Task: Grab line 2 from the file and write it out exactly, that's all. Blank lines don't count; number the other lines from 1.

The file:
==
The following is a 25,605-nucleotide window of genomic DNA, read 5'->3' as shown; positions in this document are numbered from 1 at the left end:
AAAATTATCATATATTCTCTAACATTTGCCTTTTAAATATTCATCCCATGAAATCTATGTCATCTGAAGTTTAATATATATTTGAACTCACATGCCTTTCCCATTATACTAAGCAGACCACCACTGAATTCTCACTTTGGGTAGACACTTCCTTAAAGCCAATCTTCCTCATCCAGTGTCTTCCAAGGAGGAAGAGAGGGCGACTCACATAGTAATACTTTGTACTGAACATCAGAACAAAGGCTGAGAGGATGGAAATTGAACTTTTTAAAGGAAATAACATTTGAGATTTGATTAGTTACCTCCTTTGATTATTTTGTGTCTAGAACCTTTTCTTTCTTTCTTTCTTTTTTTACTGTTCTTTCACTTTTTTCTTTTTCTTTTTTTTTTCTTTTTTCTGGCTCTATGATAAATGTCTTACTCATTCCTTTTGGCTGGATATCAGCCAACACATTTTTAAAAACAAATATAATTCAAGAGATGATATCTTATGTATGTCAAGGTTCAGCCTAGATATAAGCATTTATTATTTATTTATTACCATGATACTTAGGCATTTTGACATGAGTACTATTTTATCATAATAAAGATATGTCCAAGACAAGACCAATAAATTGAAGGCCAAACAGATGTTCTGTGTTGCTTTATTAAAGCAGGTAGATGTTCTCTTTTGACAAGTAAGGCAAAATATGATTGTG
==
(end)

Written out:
AAAATTATCATATATTCTCTAACATTTGCCTTTTAAATATTCATCCCATGAAATCTATGTCATCTGAAGTTTAATATATATTTGAACTCACATGCCTTTCCCATTATACTAAGCAGACCACCACTGAATTCTCACTTTGGGTAGACACTTCCTTAAAGCCAATCTTCCTCATCCAGTGTCTTCCAAGGAGGAAGAGAGGGCGACTCACATAGTAATACTTTGTACTGAACATCAGAACAAAGGCTGAGAGGATGGAAATTGAACTTTTTAAAGGAAATAACATTTGAGATTTGATTAGTTACCTCCTTTGATTATTTTGTGTCTAGAACCTTTTCTTTCTTTCTTTCTTTTTTTACTGTTCTTTCACTTTTTTCTTTTTCTTTTTTTTTTCTTTTTTCTGGCTCTATGATAAATGTCTTACTCATTCCTTTTGGCTGGATATCAGCCAACACATTTTTAAAAACAAATATAATTCAAGAGATGATATCTTATGTATGTCAAGGTTCAGCCTAGATATAAGCATTTATTATTTATTTATTACCATGATACTTAGGCATTTTGACATGAGTACTATTTTATCATAATAAAGATATGTCCAAGACAAGACCAATAAATTGAAGGCCAAACAGATGTTCTGTGTTGCTTTATTAAAGCAGGTAGATGTTCTCTTTTGACAAGTAAGGCAAAATATGATTGTG